In an October 31 article for the North County Times, "VISTA: City wants to redevelop motel property," reporter Cigi Ross writes about the City of Vista's plans to acquire a motel property as part of a plan to redevelop the area:
The owner of a downtown Vista motel is accusing the city of trying to kick him out of his business and his home.
City officials announced Monday they're trying to purchase the Vista Riviera Motel as part of a redevelopment project along Vista Village Drive and Vista Way that could include a new car dealership.
While the City's efforts currently involve a voluntary acquisition, the owner has already said that he does not want to sell, raising the possibility that the City could acquire the property through eminent domain. Though this situation raises the specter of the often criticized Kelo decision, the situation is different, in that Vista's stated motivation in acquiring the property is to eliminate blight, a motivation missing in the Kelo case.
Ms. Ross' article explains:
The land is prime real estate because Vista Village Drive is a main thoroughfare that cuts through the center of Vista and is used by an estimated 40,000 motorists every day.
Over the past few years, the city has spent at least $3 million to purchase properties in the downtown corridor as part of a long-term plan to spur economic development. Most recently, the City Council approved spending about $1.25 million on two sites near South Santa Fe Avenue.
Those properties, as well as the Vista Riviera Motel, lie within an expanded redevelopment zone that was created in 2008 when Vista's City Council approved an updated redevelopment plan.
That redevelopment plan says the city can use eminent domain ---- take properties for public use ---- in part to eliminate "blight." The city defines economic blight as properties with high crime rates, high vacancy or low lease rates, stagnant or declining property values or unsafe and unhealthy buildings.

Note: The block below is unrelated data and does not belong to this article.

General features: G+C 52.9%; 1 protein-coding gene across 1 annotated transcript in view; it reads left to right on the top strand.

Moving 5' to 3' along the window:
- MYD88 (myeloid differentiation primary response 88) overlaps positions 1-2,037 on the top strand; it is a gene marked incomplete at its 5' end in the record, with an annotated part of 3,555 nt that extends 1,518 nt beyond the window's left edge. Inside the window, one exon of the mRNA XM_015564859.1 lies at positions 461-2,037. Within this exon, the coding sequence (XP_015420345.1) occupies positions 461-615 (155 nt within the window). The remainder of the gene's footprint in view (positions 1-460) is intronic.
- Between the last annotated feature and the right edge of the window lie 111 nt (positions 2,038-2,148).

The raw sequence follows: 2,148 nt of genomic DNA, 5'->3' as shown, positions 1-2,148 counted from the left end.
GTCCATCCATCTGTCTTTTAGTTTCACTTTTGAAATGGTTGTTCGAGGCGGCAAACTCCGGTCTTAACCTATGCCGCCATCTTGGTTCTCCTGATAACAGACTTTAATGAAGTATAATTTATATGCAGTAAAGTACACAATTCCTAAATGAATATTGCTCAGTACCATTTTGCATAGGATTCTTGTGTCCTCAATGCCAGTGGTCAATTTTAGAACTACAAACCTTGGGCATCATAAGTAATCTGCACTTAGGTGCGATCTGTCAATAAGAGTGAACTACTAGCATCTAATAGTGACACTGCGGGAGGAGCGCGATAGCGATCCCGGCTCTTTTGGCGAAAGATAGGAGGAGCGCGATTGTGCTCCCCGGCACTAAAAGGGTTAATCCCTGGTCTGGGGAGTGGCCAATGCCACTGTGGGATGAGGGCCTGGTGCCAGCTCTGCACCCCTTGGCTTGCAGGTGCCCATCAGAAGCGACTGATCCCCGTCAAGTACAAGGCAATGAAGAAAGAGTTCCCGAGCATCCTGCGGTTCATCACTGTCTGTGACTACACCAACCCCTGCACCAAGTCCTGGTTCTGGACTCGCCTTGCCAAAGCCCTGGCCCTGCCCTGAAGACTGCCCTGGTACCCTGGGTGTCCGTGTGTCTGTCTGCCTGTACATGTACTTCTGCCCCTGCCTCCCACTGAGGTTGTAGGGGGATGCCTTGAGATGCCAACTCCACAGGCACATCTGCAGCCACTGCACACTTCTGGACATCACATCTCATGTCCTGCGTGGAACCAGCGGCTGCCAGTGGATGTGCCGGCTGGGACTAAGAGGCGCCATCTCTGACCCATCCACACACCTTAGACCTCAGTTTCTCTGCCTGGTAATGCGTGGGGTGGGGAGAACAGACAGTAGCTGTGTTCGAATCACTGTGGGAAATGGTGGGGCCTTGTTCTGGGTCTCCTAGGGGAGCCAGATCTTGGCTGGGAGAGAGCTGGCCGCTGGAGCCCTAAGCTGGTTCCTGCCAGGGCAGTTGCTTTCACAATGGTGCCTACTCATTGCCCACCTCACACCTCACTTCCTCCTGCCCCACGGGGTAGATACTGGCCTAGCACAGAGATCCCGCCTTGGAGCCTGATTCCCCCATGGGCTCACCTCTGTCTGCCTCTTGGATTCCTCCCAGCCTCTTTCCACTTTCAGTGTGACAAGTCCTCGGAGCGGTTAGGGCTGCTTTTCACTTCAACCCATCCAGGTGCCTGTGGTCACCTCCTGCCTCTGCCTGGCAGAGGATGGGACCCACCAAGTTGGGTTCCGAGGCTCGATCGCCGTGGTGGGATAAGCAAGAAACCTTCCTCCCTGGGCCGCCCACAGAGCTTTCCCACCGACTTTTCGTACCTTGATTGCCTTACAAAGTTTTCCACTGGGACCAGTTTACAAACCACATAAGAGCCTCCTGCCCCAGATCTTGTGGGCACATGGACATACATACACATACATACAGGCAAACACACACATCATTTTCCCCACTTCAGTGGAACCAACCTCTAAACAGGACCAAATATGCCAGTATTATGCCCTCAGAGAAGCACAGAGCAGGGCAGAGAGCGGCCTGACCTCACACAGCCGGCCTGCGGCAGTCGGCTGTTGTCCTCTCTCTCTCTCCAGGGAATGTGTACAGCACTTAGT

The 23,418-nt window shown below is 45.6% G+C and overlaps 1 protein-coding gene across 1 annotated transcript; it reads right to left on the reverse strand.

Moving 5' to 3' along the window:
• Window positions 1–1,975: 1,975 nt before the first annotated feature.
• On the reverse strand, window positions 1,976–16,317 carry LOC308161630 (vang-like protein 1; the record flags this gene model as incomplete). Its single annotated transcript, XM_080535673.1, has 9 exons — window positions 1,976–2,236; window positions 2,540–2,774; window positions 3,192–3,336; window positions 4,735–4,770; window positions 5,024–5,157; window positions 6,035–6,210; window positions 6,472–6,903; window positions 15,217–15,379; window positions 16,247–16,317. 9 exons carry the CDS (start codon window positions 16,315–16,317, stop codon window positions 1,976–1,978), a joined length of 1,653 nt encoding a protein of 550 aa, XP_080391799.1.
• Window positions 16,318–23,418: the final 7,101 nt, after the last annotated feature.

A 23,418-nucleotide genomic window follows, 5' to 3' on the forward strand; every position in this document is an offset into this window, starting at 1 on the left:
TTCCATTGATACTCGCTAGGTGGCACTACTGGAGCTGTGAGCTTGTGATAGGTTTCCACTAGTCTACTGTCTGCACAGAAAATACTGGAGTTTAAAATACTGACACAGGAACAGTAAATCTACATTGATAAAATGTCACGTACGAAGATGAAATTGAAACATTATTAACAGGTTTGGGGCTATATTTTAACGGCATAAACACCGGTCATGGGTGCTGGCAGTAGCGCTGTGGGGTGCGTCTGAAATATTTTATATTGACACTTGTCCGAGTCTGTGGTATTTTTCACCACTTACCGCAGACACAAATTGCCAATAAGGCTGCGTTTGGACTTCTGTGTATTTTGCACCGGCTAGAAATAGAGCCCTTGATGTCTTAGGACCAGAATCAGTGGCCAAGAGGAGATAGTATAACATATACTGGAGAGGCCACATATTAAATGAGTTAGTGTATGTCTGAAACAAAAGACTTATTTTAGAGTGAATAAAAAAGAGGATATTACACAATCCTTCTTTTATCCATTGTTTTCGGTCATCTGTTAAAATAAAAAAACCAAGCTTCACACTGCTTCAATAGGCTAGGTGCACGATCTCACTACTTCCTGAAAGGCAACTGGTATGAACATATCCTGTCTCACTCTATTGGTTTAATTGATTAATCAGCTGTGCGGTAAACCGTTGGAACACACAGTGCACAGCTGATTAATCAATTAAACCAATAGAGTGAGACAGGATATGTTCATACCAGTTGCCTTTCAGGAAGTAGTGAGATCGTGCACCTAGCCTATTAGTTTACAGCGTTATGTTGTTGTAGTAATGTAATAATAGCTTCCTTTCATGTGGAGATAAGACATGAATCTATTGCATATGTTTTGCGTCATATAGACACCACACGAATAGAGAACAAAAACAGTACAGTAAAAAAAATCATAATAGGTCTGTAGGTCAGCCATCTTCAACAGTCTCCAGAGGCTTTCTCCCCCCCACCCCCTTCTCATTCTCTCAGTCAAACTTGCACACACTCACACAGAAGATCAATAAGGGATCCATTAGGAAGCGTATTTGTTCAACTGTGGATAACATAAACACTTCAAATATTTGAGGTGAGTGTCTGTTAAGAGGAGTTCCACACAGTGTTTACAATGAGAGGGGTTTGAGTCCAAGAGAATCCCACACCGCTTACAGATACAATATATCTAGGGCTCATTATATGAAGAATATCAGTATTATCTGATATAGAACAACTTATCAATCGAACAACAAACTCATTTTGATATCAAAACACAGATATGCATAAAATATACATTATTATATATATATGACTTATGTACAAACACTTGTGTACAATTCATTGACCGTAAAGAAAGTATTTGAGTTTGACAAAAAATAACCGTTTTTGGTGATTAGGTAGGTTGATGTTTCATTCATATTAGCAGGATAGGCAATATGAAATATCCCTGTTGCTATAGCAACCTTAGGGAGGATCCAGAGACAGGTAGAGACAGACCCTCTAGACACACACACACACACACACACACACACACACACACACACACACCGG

Tim Sandefur, an attorney with the Pacific Legal Foundation and a well known property rights advocate, was quoted, explaining why the property owner would likely have little success fighting any effort by Vista to condemn his property:
One argument has been that it's wrong to take property from one business owner so another can develop the site. But Proposition 99, a ballot measure passed in 2008, expanded municipalities' power of eminent domain by allowing that kind of redevelopment, Sandefur said.
That measure followed a 2005 Supreme Court ruling that said local governments could force property owners to sell off their land to make way for private economic developments even if the property isn't blighted.
"It was possible until recently to say, 'No, there are limits on that,'" Sandefur said. "Redevelopment is now defined as a public use in the state constitution.
"Unfortunately property owners have virtually no protection against eminent domain in California until the state constitution is amended," he said.
Only time will tell how badly Vista really wants this property. If the owner maintains his steadfast refusal to sell, eminent domain will be the only option. But in the wake of Kelo, the use of eminent domain for redevelopment purposes is subject to considerable -- and generally unfavorable -- public scrutiny.
Rick Rayl is an experienced litigator on a broad range of complex civil litigation issues. His practice is concentrated primarily on eminent domain, inverse condemnation, and other real-estate-valuation disputes. His public ...
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